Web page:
“More recently, I’ve been choosing the hotels I stay in based on their fitness offerings, a lot of which include partnerships with local boutique studios,” says Kellie Shoten, vice president of marketing for the fashion brand Nicole Miller. Last year, she took 57 flights, and wouldn’t board a single gangway without sneakers in tow and a studio she was looking forward to checking out upon arrival. Seat preference? Negotiable. Keeping up with her 6 days-a-week workout routine? Not so much. “I find it’s way easier to adjust to different time zones and keep my energy up while traveling when I’m staying active on the go,” she says.
Shoten's hardly alone, as indicated by the global wellness-tourism industry generating an estimated $563.2 billion in 2015—a number that's only projected to grow. More and more, travelers are taking fitness, healthy eating, and mindfulness into consideration as they book their travel plans, both for business and pleasure. And hospitality brands are taking notice.
Scroll down to see the cool ways hotels are starting to bring boutique fitness to their guests and what it might mean next time you travel.
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Offering more than turn down service and tiny shampoos
It's hard to maintain healthy habits while traveling—but not impossible. And it's become exponentially easier in recent years as hotels (both mainstream and boutique) have started offering more wellness amenities to their rosters. For example, Westin enables travelers to hit the town running (literally) with one of its running concierges. Even Hotels touts a 360-degree approach to wellness, including everything from in-room foam rollers and yoga blocks to healthy meal options like smoothies and Mediterranean hummus boards. And then there’s Equinox, which grabbed headlines in 2015 when it announced hotel expansion plans and the launching of a hospitality brand intended for health conscious travelers.
The James Hotels recently partnered with spiritual guru Ruby Warrington of The Numinous for in-room guest programming aimed to help them find balance. Called Four Bodies Wellness, guests can sweat with Aerospace co-founder Michael Olagjide Jr., find some Zen with Khajak Keledjian, founder of Inscape meditation studio, or tackle Kundalini yoga with Guru Jagat—just by turning on their televisions.
“Hotels are seeking creative ways to drive reservations,” says JH McNierney, Co-Founder and President of Swerve Fitness, a team-based cycling studio in New York City. He says that when W Hotels approached him about a partnership, it was a no-brainer. Now, guests who book rooms at any of the W's in Manhattan have the option to purchase a Fuel Package, which includes unlimited rides at Swerve studios during their stay, plus a swag bag.
“By offering a highly specialized, premium, boutique fitness experience, a hotel sets itself apart,” says McNierney. (Also tip for locals: McNierney says anyone with a Swerve membership can snag VIP rates at the W Hotels rooms and bars. Score.)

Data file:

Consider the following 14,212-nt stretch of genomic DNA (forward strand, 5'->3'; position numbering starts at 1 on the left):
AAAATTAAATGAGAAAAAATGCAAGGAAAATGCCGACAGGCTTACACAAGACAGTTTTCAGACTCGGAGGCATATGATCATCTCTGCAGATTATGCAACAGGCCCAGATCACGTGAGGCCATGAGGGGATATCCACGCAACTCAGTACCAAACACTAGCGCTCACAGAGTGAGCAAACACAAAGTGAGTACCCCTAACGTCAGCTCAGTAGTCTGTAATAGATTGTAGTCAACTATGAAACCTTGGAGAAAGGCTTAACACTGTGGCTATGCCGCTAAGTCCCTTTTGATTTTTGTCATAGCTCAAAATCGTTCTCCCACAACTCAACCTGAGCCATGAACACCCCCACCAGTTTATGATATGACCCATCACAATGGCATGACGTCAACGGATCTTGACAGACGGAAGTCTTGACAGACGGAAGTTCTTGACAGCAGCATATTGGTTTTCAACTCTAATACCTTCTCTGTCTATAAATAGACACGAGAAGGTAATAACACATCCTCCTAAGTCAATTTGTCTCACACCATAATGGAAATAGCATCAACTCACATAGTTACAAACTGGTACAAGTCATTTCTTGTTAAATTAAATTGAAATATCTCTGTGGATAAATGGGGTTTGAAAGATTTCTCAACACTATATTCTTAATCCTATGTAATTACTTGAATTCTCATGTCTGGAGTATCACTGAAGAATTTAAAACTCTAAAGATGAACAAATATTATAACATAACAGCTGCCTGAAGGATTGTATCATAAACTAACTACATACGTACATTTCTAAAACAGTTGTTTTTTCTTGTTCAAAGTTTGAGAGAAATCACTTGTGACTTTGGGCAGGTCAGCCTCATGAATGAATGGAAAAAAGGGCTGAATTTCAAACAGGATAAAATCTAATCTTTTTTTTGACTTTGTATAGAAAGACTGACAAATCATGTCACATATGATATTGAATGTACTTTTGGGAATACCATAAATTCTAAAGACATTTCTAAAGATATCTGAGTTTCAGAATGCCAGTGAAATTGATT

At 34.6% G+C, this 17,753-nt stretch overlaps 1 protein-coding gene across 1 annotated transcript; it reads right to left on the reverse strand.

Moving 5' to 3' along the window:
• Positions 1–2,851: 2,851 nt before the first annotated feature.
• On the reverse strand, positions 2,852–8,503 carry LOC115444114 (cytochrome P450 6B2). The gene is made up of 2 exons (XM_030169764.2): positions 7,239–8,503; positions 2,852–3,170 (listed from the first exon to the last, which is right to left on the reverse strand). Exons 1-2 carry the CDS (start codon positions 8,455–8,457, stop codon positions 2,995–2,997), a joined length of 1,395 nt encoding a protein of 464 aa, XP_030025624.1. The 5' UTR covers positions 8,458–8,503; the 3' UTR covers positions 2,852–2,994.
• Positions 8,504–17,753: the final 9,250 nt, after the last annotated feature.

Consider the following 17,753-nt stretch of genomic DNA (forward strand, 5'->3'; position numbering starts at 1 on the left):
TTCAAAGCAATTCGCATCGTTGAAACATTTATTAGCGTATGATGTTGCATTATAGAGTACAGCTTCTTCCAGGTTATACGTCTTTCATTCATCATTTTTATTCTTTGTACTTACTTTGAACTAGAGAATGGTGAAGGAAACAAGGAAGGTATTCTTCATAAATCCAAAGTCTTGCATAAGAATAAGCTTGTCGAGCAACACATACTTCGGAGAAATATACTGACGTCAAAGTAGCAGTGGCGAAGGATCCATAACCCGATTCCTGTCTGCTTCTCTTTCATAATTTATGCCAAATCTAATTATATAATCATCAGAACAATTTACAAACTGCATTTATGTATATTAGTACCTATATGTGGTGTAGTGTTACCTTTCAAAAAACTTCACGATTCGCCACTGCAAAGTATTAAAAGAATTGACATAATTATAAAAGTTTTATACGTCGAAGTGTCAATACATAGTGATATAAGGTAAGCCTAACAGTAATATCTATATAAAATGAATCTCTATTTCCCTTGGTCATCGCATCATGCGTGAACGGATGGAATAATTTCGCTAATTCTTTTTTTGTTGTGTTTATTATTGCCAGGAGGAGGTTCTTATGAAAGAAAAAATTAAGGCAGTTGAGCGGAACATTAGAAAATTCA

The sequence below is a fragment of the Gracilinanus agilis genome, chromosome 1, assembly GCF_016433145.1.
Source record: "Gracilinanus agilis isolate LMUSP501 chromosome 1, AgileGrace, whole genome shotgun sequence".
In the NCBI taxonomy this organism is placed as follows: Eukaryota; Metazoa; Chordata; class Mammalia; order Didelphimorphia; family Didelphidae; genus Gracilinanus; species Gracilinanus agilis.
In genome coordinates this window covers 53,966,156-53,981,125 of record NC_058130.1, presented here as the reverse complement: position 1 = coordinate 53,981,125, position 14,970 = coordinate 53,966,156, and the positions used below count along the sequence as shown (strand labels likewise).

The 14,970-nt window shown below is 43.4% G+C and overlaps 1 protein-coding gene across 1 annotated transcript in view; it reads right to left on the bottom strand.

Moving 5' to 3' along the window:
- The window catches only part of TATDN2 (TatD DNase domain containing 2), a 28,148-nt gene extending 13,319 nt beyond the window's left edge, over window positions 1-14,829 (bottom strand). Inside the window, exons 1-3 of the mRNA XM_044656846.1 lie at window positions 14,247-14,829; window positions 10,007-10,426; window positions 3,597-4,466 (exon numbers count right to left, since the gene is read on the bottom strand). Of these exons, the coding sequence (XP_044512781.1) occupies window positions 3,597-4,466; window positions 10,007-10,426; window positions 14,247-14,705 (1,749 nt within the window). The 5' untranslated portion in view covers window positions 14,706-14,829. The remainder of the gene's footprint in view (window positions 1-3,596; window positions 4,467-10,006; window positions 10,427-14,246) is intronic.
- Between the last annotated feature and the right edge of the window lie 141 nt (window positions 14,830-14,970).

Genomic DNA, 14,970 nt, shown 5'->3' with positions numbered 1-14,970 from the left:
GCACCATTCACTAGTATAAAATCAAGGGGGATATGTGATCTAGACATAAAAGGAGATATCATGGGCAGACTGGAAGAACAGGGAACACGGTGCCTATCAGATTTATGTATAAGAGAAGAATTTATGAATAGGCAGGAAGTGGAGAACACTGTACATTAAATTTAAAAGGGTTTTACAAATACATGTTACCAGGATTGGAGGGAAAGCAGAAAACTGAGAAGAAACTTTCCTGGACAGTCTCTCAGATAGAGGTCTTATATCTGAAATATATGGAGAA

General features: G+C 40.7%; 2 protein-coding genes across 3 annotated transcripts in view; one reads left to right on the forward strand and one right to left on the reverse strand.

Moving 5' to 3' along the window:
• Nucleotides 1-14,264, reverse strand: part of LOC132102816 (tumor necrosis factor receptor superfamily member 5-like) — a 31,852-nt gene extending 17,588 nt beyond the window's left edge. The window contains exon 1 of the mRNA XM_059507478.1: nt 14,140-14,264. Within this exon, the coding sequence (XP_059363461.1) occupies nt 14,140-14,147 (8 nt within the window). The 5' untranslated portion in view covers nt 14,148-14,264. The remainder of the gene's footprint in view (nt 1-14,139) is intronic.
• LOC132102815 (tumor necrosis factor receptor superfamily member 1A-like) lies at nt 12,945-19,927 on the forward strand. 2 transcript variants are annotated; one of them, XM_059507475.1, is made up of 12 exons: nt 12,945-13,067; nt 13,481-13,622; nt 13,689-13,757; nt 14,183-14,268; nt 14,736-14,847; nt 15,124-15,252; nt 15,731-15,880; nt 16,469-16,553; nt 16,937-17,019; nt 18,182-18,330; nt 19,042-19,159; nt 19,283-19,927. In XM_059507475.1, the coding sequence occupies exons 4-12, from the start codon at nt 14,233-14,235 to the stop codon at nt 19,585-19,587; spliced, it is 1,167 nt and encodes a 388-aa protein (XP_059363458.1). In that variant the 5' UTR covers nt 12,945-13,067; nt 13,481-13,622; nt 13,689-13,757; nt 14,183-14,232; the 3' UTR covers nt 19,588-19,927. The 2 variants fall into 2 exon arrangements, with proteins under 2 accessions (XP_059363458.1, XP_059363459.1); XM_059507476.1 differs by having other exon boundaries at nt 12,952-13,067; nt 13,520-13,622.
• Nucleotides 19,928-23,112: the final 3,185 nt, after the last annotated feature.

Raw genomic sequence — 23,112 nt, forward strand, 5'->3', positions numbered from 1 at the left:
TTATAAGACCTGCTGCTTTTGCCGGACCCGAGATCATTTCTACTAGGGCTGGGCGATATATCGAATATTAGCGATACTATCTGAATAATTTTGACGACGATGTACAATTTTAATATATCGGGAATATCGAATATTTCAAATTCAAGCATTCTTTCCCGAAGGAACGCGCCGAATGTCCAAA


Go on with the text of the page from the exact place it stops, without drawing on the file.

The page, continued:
"By offering a highly specialized, premium, boutique fitness experience, a hotel sets itself apart.” —JH McNierney, Swerve co-founder and president
And it's not just studio founders who are being approached by hospitality groups—plenty of trainers with cult followings are starting to see hotels (not just studios or streaming platforms) as potential ways to connect with the sweaty masses. Kara Liotta, the creative director for Flybarre, had zero hesitation when the brand 1 Hotels, which created the Mind & Movement programming at its South Beach location, asked her to be a part of its New York City initiative. She now teaches a 60-minute athletic yoga flow class regularly, combining Vinyasa yoga and bodyweight exercises, for a sweat-dripping workout.
“The merging of fitness and hotels works so well because it brings an element of people’s daily routines directly to them while they're away from home and generally off their typical schedules,” she says. “It’s easier now than ever to prioritize your health and wellness goals at the same time.”
For Bec Donlan, founder of Sweat with Bec, getting her butt-sculpting method into hotels was a major goal. After taking a personal staycation at Hotel Americano, she reached out to their team about creating in-room content for their guests. Now her signature booty bands are available in the mini bar in each hotel room along with custom digital workouts.
“I found that my clients were training really intensely for four or five days, but then business travel would throw it all off. They’d say they ‘didn’t have time,’” Donlan says. “So I developed a 20-minute workout that anyone can do between meetings in their hotel room. You don’t even have to go to the gym.” Though, as more hotels start designing their fitness facilities to have some seriously epic views, you might not be able to resist.
And if you want to DIY your own healthy hotel experience, take the advice of these wellness pros on what to pack to turn your room into a self-care sanctuary or how to get your workout in on the road.
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